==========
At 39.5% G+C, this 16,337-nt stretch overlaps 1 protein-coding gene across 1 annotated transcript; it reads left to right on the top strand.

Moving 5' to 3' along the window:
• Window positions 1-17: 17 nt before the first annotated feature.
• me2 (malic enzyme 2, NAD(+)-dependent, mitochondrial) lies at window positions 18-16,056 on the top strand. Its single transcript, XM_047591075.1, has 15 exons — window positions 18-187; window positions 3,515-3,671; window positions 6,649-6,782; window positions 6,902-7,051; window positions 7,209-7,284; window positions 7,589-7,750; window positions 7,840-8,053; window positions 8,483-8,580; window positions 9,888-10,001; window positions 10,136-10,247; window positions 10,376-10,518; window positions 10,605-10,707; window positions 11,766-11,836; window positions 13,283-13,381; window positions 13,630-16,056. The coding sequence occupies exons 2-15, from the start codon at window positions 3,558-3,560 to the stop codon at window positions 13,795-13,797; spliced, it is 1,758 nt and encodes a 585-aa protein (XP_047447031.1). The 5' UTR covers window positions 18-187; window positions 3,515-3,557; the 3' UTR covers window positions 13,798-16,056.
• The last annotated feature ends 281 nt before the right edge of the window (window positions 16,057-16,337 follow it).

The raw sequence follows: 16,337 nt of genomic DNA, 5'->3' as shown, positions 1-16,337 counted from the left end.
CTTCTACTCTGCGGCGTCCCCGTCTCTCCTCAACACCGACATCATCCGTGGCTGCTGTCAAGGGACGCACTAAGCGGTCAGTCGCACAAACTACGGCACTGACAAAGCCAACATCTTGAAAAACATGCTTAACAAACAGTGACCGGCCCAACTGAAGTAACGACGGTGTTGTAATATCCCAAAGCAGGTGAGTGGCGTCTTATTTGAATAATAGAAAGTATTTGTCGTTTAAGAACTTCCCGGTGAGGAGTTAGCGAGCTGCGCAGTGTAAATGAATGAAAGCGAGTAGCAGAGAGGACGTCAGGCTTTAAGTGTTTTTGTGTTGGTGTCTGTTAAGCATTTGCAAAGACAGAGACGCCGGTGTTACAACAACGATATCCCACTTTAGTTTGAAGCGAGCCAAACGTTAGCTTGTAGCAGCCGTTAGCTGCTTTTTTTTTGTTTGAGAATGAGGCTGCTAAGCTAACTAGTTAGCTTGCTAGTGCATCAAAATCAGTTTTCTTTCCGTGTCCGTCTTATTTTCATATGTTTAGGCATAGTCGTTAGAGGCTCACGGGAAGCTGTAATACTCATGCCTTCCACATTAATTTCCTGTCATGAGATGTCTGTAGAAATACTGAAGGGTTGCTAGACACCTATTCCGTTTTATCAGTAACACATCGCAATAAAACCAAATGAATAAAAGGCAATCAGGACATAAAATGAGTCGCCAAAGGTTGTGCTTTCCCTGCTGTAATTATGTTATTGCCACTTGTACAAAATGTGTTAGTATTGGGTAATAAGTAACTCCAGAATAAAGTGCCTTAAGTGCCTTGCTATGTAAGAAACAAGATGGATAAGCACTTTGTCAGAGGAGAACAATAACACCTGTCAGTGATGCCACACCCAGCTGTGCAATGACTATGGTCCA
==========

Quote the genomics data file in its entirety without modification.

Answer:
At 39.5% G+C, this 16,337-nt stretch overlaps 1 protein-coding gene across 1 annotated transcript; it reads left to right on the top strand.

Moving 5' to 3' along the window:
• Window positions 1-17: 17 nt before the first annotated feature.
• me2 (malic enzyme 2, NAD(+)-dependent, mitochondrial) lies at window positions 18-16,056 on the top strand. Its single transcript, XM_047591075.1, has 15 exons — window positions 18-187; window positions 3,515-3,671; window positions 6,649-6,782; window positions 6,902-7,051; window positions 7,209-7,284; window positions 7,589-7,750; window positions 7,840-8,053; window positions 8,483-8,580; window positions 9,888-10,001; window positions 10,136-10,247; window positions 10,376-10,518; window positions 10,605-10,707; window positions 11,766-11,836; window positions 13,283-13,381; window positions 13,630-16,056. The coding sequence occupies exons 2-15, from the start codon at window positions 3,558-3,560 to the stop codon at window positions 13,795-13,797; spliced, it is 1,758 nt and encodes a 585-aa protein (XP_047447031.1). The 5' UTR covers window positions 18-187; window positions 3,515-3,557; the 3' UTR covers window positions 13,798-16,056.
• The last annotated feature ends 281 nt before the right edge of the window (window positions 16,057-16,337 follow it).

The raw sequence follows: 16,337 nt of genomic DNA, 5'->3' as shown, positions 1-16,337 counted from the left end.
CTTCTACTCTGCGGCGTCCCCGTCTCTCCTCAACACCGACATCATCCGTGGCTGCTGTCAAGGGACGCACTAAGCGGTCAGTCGCACAAACTACGGCACTGACAAAGCCAACATCTTGAAAAACATGCTTAACAAACAGTGACCGGCCCAACTGAAGTAACGACGGTGTTGTAATATCCCAAAGCAGGTGAGTGGCGTCTTATTTGAATAATAGAAAGTATTTGTCGTTTAAGAACTTCCCGGTGAGGAGTTAGCGAGCTGCGCAGTGTAAATGAATGAAAGCGAGTAGCAGAGAGGACGTCAGGCTTTAAGTGTTTTTGTGTTGGTGTCTGTTAAGCATTTGCAAAGACAGAGACGCCGGTGTTACAACAACGATATCCCACTTTAGTTTGAAGCGAGCCAAACGTTAGCTTGTAGCAGCCGTTAGCTGCTTTTTTTTTGTTTGAGAATGAGGCTGCTAAGCTAACTAGTTAGCTTGCTAGTGCATCAAAATCAGTTTTCTTTCCGTGTCCGTCTTATTTTCATATGTTTAGGCATAGTCGTTAGAGGCTCACGGGAAGCTGTAATACTCATGCCTTCCACATTAATTTCCTGTCATGAGATGTCTGTAGAAATACTGAAGGGTTGCTAGACACCTATTCCGTTTTATCAGTAACACATCGCAATAAAACCAAATGAATAAAAGGCAATCAGGACATAAAATGAGTCGCCAAAGGTTGTGCTTTCCCTGCTGTAATTATGTTATTGCCACTTGTACAAAATGTGTTAGTATTGGGTAATAAGTAACTCCAGAATAAAGTGCCTTAAGTGCCTTGCTATGTAAGAAACAAGATGGATAAGCACTTTGTCAGAGGAGAACAATAACACCTGTCAGTGATGCCACACCCAGCTGTGCAATGACTATGGTCCA